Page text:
Ask Your Question

what is a remote stack

asked 2017-02-16 05:11:06 -0500

samah gravatar image

Hi :) I have learned about remote stack and I didn't understand it very well is there any example to more understand it and thanks

edit retag flag offensive close merge delete

2 answers

Sort by ยป oldest newest most voted

answered 2017-02-16 08:49:42 -0500

zaneb gravatar image

It's a resource, mostly like any other resource in Heat, that happens to represent another Heat stack.

Unlike any other resource in Heat, however, you can create an OS::Heat::Stack resource in a different region to where its parent stack is. That allows you to use Heat to manage multi-region deployments.

edit flag offensive delete link more


Thanks but what do you mean by multi-region deployment are the stacks in the same cloud or not?

samah gravatar imagesamah ( 2017-02-16 09:18:25 -0500 )edit

Regions can be considered separate clouds that have a common identity service. Apart from Keystone, which is shared, each region has its own service catalog with its own endpoints.

Bernd Bausch gravatar imageBernd Bausch ( 2017-02-16 09:28:19 -0500 )edit

answered 2017-02-16 08:35:08 -0500

It's just another stack that is managed by your ("local") stack. See

edit flag offensive delete link more


Thanks, I'm in a traineeship and I have the folowing problem: Suppose that i have resources in public cloud and i want to manage them with Heat which is intalled in the private Cloud, is that possible? I have searched about this problem and I didn't find something that could help me :/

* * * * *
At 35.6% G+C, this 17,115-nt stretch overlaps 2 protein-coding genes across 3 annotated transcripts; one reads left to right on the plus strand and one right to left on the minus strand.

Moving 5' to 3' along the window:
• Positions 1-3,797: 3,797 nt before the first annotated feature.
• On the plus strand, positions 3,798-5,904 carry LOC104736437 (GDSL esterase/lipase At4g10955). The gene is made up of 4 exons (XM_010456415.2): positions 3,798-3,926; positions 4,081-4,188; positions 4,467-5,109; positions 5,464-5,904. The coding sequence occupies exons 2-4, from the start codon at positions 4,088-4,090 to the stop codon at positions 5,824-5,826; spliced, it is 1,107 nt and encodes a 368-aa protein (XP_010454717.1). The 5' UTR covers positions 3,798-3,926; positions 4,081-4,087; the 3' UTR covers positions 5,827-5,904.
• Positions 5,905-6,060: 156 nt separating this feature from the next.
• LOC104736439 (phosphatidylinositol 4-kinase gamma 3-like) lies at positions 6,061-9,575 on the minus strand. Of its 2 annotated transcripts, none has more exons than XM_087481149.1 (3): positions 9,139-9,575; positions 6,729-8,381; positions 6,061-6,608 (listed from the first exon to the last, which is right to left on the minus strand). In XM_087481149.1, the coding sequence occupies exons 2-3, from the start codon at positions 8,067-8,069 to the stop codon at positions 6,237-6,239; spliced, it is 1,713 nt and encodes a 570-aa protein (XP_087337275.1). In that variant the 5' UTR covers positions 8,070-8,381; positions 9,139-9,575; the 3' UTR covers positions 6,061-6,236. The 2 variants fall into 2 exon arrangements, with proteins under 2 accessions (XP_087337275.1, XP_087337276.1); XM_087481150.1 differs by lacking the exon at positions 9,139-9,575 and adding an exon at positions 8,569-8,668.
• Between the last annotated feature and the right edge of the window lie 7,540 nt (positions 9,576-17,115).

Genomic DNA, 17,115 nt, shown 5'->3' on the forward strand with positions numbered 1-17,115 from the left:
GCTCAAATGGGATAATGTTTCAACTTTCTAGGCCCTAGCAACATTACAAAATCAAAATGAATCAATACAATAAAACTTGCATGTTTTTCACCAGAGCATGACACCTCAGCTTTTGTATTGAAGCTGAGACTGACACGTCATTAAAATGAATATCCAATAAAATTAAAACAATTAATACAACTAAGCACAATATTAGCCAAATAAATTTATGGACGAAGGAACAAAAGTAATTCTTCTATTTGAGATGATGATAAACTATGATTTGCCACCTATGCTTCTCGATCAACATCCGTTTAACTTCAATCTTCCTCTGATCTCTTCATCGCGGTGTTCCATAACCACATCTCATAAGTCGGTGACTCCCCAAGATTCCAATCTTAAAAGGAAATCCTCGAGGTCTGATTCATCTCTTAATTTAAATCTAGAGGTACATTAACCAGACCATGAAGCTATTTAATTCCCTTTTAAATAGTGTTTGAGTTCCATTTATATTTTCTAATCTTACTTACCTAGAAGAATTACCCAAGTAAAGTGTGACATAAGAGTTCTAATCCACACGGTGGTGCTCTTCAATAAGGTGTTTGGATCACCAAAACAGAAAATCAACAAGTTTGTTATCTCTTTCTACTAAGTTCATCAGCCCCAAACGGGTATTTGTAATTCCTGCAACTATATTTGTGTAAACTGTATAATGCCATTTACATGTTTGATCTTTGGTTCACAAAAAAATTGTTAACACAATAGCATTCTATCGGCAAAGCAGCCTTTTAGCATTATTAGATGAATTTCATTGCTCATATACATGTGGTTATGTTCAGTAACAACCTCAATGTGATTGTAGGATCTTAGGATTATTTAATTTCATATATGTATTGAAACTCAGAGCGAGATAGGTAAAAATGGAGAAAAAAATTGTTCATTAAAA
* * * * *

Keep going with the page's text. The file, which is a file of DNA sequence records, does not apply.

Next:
samah gravatar imagesamah ( 2017-02-16 08:45:14 -0500 )edit

I don't think you can do that with Heat. You need a separate cloud management platform. See also the architecture guide.

Bernd Bausch gravatar imageBernd Bausch ( 2017-02-16 09:42:20 -0500 )edit

Heat only supports multi-region (i.e. shared Keystone). There was a proposal to support multi-cloud, but that hasn't gone ahead for lack of a secure way to store the authentication credentials for the other clouds. What you might be able to do is use a local Heat installation in "standalone" mode.

zaneb gravatar imagezaneb ( 2017-02-16 09:48:06 -0500 )edit

Ok Thanks very much :)

samah gravatar imagesamah ( 2017-02-16 09:50:24 -0500 )edit

@zeneb thanks but what do you mean by "a local Heat installation in standalone mode"?

samah gravatar imagesamah ( 2017-02-17 01:45:48 -0500 )edit

Your Answer

Please start posting anonymously - your entry will be published after you log in or create a new account.

Add Answer

Get to know Ask OpenStack

Resources for moderators

Question Tools

1 follower


Asked: 2017-02-16 05:11:06 -0500

Seen: 53 times

Last updated: Feb 16 '17